Over the past six months, Tesla shares have risen nearly 25% — and over the past three months, the stock is up whopping
Shares are now trading above $US280, within striking distance of the company’s all-time highs and the magical $US300. The market cap has grown by $US10 billion.
So what’s happened?
Well, some of the upward move can be attributed to the “Trump bump” the markets have been experiencing, as the Dow Jones Industrial Average has tacked on about 1,500 points over the past three months and is now trading above 20,000.
Politics are also cutting in Tesla’s favour, as President Donald Trump’s assumed embrace of US manufacturing fits rather nicely with Tesla’s businesses, which are becoming major employers of Americans.
But none is this really justifies such a bullish upsurge, especially ahead of Tesla’s fourth-quarter and full-year 2016 earnings, coming next week. In the third quarter, Tesla notched an unexpected profit, but 2017 is setting up to be a very demanding year, as the carmaker spends heavily to launch its first mass-market vehicle, the Model 3, and integrates its $US2.1-billion acquisition of SolarCity.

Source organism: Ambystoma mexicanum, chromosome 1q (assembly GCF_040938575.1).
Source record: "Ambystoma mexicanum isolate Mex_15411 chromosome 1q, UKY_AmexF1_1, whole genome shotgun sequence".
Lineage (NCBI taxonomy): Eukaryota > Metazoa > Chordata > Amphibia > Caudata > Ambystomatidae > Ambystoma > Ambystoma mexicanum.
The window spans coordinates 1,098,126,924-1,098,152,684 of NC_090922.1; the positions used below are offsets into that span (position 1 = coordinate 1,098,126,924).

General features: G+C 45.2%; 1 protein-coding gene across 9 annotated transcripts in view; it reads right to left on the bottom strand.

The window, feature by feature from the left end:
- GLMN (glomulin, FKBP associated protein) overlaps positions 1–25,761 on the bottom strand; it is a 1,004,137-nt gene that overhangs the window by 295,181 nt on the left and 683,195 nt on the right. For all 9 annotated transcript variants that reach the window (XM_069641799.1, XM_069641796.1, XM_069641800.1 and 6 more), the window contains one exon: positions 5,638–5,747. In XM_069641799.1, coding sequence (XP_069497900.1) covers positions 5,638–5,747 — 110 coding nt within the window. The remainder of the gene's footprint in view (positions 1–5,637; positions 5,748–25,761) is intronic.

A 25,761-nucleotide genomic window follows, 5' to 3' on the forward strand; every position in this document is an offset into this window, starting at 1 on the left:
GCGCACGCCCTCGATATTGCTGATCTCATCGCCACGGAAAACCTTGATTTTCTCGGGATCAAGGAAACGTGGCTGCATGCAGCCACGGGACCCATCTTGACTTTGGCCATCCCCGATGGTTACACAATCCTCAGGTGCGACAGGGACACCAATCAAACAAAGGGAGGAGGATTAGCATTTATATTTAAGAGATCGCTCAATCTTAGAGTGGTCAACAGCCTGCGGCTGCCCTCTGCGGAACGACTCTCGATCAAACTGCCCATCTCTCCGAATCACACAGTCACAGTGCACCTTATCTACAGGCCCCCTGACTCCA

The market cap is nonetheless now within a few billion dollars of General Motors and Ford, global automakers that sell millions of vehicles per year and that have been racking up reliable profits quarter after quarter amid a boom in pickups and SUVs in the US market.
In 2016, Tesla delivered a record number of vehicles, but it still missed its guidance for the year and produced fewer than 100,000 cars.
On the financial side, this is definitely worrying, as Tesla has a history of surges and collapses for its stock price.
In the past year, Wall Street seemed to have figured out that CEO Elon Musk’s company was an automaker and subject to the intense capital demands of that industry.
But since the end of 2016, the story appears to have shifted back to being about explosive share-price growth, a dynamic that will invariably put pressure on Musk to execute another capital raise in 2017 to pad Tesla’s coffers as it prepares to launch the Model 3, which will be a costly undertaking.
In the past, Tesla has experienced several big share-price spikes, such as the one we’re seeing now. The stock always reverts, typically in vertiginous fashion, driven by some negative news event or weak financial results. The core dynamic of the company hasn’t changed: It builds stuff, expensive stuff, and it’s made the business more complicated by absorbing SolarCity, adding billions in debt to its balance sheet.
Maybe this time it’s different. But anyone arriving late to the rally needs to be careful.